Domino Designer 6 Technical Overview

Domino Designer 6 is expanded to match the ever-larger concept of what a Domino application is. It has more capabilities to manage complex applications, reuse code, create Web presentation elements, develop databases, and create and manage agents.


David DeJean (, Partner, DeJean & Clemens

David DeJean has been working with and writing about Lotus Notes and Domino for as long as they've existed. He was co-author of the very first book about Notes, "Lotus Notes at Work," and has been an editor and writer for a variety of computer publications. He is a Lotus CLP and a partner in DeJean & Clemens, a firm that does Notes and Internet application development and technical and marketing communications.

Dick McCarrick, Content Developer, Lotus

Dick McCarrick is a content developer for Lotus Developer Domain. Previously he was a member of the Domino/Notes Documentation team for over 11 years, playing a variety of roles in documenting many major components of Domino and Notes. He also wrote the occasional article for Iris Today (including Ask Professor INI) before joining the Developer Domain team permanently in 2002. In his spare time, Dick's leisure activities include running, fishing, woodworking, and reading about the natural sciences. An avid astronomer, he's former director of the Bridgewater (Mass.) State College Observatory. Dick lives in Vermont.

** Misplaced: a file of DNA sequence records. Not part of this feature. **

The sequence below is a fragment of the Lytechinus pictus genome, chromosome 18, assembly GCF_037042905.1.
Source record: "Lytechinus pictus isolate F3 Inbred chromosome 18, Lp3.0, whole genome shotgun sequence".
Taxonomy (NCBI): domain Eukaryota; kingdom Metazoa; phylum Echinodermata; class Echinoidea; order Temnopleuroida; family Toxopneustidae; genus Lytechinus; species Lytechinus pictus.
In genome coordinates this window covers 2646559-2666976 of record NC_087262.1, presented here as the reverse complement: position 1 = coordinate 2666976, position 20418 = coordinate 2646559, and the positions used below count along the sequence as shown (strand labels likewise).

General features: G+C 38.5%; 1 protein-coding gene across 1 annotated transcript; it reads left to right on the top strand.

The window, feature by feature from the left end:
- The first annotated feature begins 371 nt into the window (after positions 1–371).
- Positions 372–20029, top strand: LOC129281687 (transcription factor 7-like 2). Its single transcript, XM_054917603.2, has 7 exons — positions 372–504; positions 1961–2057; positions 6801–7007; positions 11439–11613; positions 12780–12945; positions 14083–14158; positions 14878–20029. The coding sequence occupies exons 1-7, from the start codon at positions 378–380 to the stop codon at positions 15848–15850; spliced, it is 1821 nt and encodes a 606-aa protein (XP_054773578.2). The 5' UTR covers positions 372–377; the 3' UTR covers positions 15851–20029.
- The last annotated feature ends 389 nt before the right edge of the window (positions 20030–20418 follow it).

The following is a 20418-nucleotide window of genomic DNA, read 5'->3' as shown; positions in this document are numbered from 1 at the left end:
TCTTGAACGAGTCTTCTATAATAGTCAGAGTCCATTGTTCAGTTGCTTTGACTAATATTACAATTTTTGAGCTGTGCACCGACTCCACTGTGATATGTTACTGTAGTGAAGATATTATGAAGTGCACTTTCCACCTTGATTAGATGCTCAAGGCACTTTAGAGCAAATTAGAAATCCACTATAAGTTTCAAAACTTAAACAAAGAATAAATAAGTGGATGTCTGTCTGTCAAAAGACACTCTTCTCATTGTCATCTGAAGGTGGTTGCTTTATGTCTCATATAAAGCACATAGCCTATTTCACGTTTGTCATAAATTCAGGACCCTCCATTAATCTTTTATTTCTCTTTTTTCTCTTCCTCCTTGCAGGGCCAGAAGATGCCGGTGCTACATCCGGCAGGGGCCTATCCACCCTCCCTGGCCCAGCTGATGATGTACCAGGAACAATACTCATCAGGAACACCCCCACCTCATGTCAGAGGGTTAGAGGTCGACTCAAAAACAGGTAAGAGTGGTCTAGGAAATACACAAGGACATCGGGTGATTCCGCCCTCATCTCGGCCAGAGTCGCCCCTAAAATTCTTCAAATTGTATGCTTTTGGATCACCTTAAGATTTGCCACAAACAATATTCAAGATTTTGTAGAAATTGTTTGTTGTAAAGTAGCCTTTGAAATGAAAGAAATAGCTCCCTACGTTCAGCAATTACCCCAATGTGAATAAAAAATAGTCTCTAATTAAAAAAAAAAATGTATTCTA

01 October 2002

The vision of what constitutes a Domino application is expanding-it's not just an NSF file anymore. Now it's data from relational sources, cascading style sheets, and layered pages. Domino Designer is expanding to keep pace. That is what Domino Designer 6 is all about."Designer is an integrated development environment," says Martha Hoyt, Lotus Senior Manager for Collaborative Application Development. "It has to do two things. One is database development, building the way to get data into the application. The other is the graphical user interface for the presentation of the application's contents." Maureen Leland, Project Leader for Domino Designer, says that her team's goal for Domino Designer 6 has been to give developers "the ability to do whatever you want, the way you want to do it. If you want to work in HTML, you can. If you want to use a third-party application to edit a design element, you can." When Leland and Hoyt talk about and demo Domino Designer 6, five major areas of focus for improvements in this new version emerge:

  • Managing complex applications.
    Domino Designer 6 provides better support both for managing applications that span multiple databases and include objects that aren't traditional elements of an NSF file, and for third-party tools to use on the design elements of those applications.
  • Reusability.
    As Domino applications become larger and more complex more code can be reused. Domino Designer 6 includes many changes that make that reusability easier.
  • Presentation development.